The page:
DJ Shadow

Also: Stephen Malkmus, Yo La Tengo.


Endtroducing . . . (Deluxe Edition)


Musicians often pay homage to influences in lyrics or liner notes, but DJ Shadow, a self- proclaimed collage artist whose 1996 Mo' Wax debut, Endtroducing . . . ,was based entirely on samples, placed on the album's cover a Sacramento shop simply named Records, a fitting tribute to the pieces of his puzzle. After a series of legend-making 12-inches, Shadow (Josh Davis) continued to be inspired by turntablist pioneers like Double Dee and Steinski (whose three-part "Lesson Mix" was never officially released due to sample-clearing legalities), constructing Endtroducing . . . from untraceable records in every genre. With a reverence for funk, an affinity for unconventional time signatures, and a cinematic sense of flow, he updated the breakbeat party records of the '80s as a headphone-compatible stoner soundtrack for the fading millennium. Nine years later, Island/Universal has packaged a deluxe edition with a second disc, dubbed "Excessive Ephemera." The 14-song "Ephemera" includes a 12-minute Radio One clip from his first U.K. performance amid its bundle of demos, alternate, and extended takes. Of those, highlights include "Building Steam With a Grain of Salt" and "Mutual Slump"—both still haunting with the overdubs removed—and the two-minute "Organ Donor" fleshed to nearly five. Shadow's Bay Area friend Cut Chemist improves on "The Number Song" by burying its rumbling bass, clearing room for Latin guitar and more diverse vocal samples and creating a laid-back vibe. Peshay gives "What Does Your Soul Look Like" a jazzy sheen, a Mo' Wax time capsule of drum and bass' mid-'90s rise. "Ephemera" gives props to Shadow's peers while Endtroducing . . . 's reissue whets appetites for the upcoming Continuum book about its creation. RACHEL SHIMP


Face the Truth


When Stephen Malkmus released Pig Lib two years ago, Pavement fans smelled a hint of the indie demigod's concrete origins, and many started quietly hoping for a reunion. Sorry, suckers, because from the sound of Face the Truth, that ain't happening. Malkmus has finally realized that he has control over that instrument in his hands, an able band with its own groove-centric sound compatible with his classic rock leanings, and lyrical habits that, at least half the time, some sense can be gleaned from. Face the Truth is a patchwork of an album, jumping not so subtly from disparate musical realms: "Pencil Rot" starts with a call to arms fit for the intergalactic robot army, while the ballad "Freeze the Saints" is so endearing it's nearly hard to take seriously and "Mama" is a candy-coated Big Star send-up. But Malkmus' guitar work is the star here—like Pig Lib, only tighter. The proof of Malkmus' prowess is in the eight-minute "No More Shoes." Within the first three minutes, there are two rattling guitar solos; then he begins to show off, starting first with a mewling slide solo that folds into a delicate vamp, climbing the scales before cascading down into some incredibly pretty sludge. It's the furthest thing from wankery, and just in case you forgot who you were listening to, the song ends with Malkmus bellowing, "I want my Alka-Seltzer." MARK BAUMGARTEN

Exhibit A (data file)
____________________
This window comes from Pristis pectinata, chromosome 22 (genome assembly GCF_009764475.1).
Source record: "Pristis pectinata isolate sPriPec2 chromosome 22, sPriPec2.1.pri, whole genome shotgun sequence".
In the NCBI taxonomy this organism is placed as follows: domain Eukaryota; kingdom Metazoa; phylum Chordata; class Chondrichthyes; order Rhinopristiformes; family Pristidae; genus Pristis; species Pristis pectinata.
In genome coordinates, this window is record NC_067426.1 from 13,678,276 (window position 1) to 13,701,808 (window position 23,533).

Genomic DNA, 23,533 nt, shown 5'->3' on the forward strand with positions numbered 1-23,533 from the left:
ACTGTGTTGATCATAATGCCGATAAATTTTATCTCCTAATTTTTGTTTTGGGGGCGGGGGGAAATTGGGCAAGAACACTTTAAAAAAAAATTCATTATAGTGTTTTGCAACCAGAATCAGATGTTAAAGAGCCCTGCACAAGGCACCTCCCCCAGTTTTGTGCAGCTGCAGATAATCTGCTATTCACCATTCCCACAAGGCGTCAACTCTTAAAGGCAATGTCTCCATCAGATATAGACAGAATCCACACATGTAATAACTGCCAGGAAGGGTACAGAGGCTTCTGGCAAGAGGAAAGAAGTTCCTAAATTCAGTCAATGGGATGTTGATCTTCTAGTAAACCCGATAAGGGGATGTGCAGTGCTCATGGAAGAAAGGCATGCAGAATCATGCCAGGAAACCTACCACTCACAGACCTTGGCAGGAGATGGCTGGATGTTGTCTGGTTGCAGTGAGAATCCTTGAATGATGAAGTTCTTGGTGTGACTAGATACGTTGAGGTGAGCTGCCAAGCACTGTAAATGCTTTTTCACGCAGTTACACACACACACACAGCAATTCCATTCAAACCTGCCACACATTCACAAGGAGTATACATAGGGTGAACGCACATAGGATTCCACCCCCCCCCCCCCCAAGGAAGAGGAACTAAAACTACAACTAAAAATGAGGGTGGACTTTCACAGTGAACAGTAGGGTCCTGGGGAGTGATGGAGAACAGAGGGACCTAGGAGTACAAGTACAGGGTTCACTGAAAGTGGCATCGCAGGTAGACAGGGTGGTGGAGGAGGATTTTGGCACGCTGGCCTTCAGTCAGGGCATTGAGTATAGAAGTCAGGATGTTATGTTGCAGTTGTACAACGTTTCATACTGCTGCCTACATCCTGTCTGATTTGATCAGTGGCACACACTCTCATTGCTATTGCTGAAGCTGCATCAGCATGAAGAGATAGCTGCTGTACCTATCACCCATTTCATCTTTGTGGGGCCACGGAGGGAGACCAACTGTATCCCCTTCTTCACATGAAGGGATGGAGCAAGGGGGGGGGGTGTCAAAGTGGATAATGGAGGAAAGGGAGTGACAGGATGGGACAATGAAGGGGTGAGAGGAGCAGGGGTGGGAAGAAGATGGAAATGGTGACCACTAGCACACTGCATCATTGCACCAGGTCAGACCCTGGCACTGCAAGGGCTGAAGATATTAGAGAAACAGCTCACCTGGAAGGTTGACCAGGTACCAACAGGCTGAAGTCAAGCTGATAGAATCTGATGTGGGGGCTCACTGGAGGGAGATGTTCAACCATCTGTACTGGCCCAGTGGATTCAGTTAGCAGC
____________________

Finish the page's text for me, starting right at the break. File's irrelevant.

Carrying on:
Stephen Malkmus and the Jicks play Neumo's with Martha Wainwright at 9:30 p.m. Sat., June 18. $15.


Prisoners of Love: A Smattering of Scintillating Senescent Songs 1985–2003


Listening to this "smattering" of "scintillating senescent" (who comes up with this crap?) songs spanning Yo La Tengo's career, you'll feel old if you remember the first time you contemplated New Wave Hot Dogs or laid your ears on "Big Day Coming" and really imagined, in those seven minutes, that you could sense it coming up around the bend. Not to mention if you also recall hearing bands like Death Cab for Cutie and Grandaddy and going, "Hmmm . . . this sounds awfully familiar." That's the way it goes, Grandmommy; you can't stack 20 years of feedback waves, droning melodies, and literate lyrics on top of each other without feeling the weight. Still, it begs the question: Who is all this plastic for, anyway? Actually, this time I think I know—it's for people like me, who lost their YLT discs in a breakup. Compiled by the band, the collection goes through 25 of the band's previously released "hits" ("Barnaby, Hardly Working," "Sugarcube") and a third disc with the usual assortment of rarities and demos (do we need a rough draft of "Big Day Coming?"), unreleased tracks (fuzzy, dreamy, and largely forgettable), remixes ("Autumn Sweater" is redone by Kevin Shields with exactly zero earth-shattering surprises), and acoustic versions ("Tom Courtenay"). These are the interest you've earned in the past few years while your ex has had custody of Fakebook. Unfortunately, rates are low these days—still, anything beats stuffing your assets under a mattress. LAURA CASSIDY

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